Wednesday, June 11, 2008

What is HDR?

Now I'm sure you all have seen those awesome photos with vibrant clouds which still retain enough detail so that everthing else doesn't look like a silhouette. If you haven't then you haven't been keeping your eyes open. On with the show!

What is HDR?

HDR stands for High Dynamic Range. I'm not going to go into the technicalities as other places explain this better. Like here or here. This site is for simple advice and quick "how-to" advice. The basic jist of the process is this: when you take a photo on your camera, your sensor can only grab so much information. If your photo is bright, then it captures lots of "bright" data, limiting how much "dark" data (such as shadows, dark corners etc) it captures. This is most evident in something like a sunset shot. If you have trees or anything else in the same composition and it receives minimal light, it will just look like a silhouette.

Now the opposite is also true. Let's say you're taking a photo of a face outside, on a bright sunny day. If you look at the face, you'll see all the colour gradients and detail, but have a look at the sky in the background. It'll be very close to white with very little detail in the clouds at all. (Yes, at some point, I will take photos to illustrate these principles - use your imagination for now).

These typical images are called LDR (low dynamic range) images as they can only capture one specific "range" of values. What HDR is simply taking 2 or more LDRs at different exposures to create something that has the widest dynamic range.

What do I mean? Let's take the face example. If you are taking a photo of a face and you set your exposure so that the face is correctly exposed, then chances are the clouds will be over exposed and you'll lose detail. Now if you correctly expose for clouds, your face will look to dark and again you lose detail. But if you take both shots and magically combine them, you keep all that detail. Sweet and simple huh? Only if you have the right software- combining manually is just painful!

This is why software like Photomatix and the new feature Photoshop CS3 has a HDR function. It allows you to select an image at different exposures and combine them into one image. In my opinion, Photomatix works far better.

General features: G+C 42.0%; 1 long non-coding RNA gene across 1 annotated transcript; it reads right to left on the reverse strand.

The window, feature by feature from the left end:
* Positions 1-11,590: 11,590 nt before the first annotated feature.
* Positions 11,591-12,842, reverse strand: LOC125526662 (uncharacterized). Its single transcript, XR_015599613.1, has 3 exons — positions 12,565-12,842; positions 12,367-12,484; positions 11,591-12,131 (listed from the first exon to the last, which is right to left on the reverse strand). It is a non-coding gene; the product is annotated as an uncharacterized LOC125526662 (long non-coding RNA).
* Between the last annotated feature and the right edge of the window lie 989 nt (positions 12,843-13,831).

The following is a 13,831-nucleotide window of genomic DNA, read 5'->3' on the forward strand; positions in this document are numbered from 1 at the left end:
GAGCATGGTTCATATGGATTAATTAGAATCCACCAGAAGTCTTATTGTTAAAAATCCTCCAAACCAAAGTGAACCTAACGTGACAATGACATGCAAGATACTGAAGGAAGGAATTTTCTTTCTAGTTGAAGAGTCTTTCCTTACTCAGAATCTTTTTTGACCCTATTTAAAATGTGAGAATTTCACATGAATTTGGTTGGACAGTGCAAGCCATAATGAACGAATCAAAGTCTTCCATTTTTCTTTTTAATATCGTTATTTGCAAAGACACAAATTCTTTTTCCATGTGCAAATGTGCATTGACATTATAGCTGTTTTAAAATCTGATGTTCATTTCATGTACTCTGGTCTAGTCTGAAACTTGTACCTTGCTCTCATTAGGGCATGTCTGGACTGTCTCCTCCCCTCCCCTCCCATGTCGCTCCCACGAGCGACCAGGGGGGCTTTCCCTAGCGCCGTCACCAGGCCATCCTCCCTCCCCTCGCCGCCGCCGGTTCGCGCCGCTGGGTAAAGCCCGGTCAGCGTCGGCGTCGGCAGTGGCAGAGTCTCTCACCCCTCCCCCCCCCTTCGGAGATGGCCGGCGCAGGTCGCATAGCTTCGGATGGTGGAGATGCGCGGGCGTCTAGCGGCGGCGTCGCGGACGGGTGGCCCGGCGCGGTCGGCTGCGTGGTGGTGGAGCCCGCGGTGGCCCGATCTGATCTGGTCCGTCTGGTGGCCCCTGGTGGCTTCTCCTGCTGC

Friday, February 1, 2008

batch processing and resizing images using photoshop

This is a quick tutorial from yours truly so that you can batch process/resize images quickly. Using this, you an just let photoshop do everything in the background and spend your time on more worthwhile endeavours. Like juggling pancakes.

Ok, first up, I'm using Photoshop CS3. Other versions have minor quirk changes, which I'm sure anyone with half a brain can figure out. If you truly have problems, leave a comment and I'll try to get back to you.

[ Step one ]

Put all the images that you want to batch process into one folder. For the sake of this tutorial, I'll assume what you all want to do is resize big, high resolution images into lower resolution/low file size images.

[ Step two ]

Go to Photoshop, hit File>Scripts>Image Processor

[ Step three ]

For the "select images to process", select the folder

[ Step four ]

Now for the "select location to save..." part, either select "use same folder" and Photoshop will resize/lower the resolution and overwrite the file, or you can specify a new directory to actually save it into if you want to preserve the originals. All this should be "well, duh!" -ish.

[ Step five ]

Select what you want the output to be: JPG, TIFF or PSD. Then select what quality of file you want (for JPGs) and what size you want them to be in pixels. Hit "Run" and watch Photoshop do its thang. So go on, get juggling! You have no excuse anymore!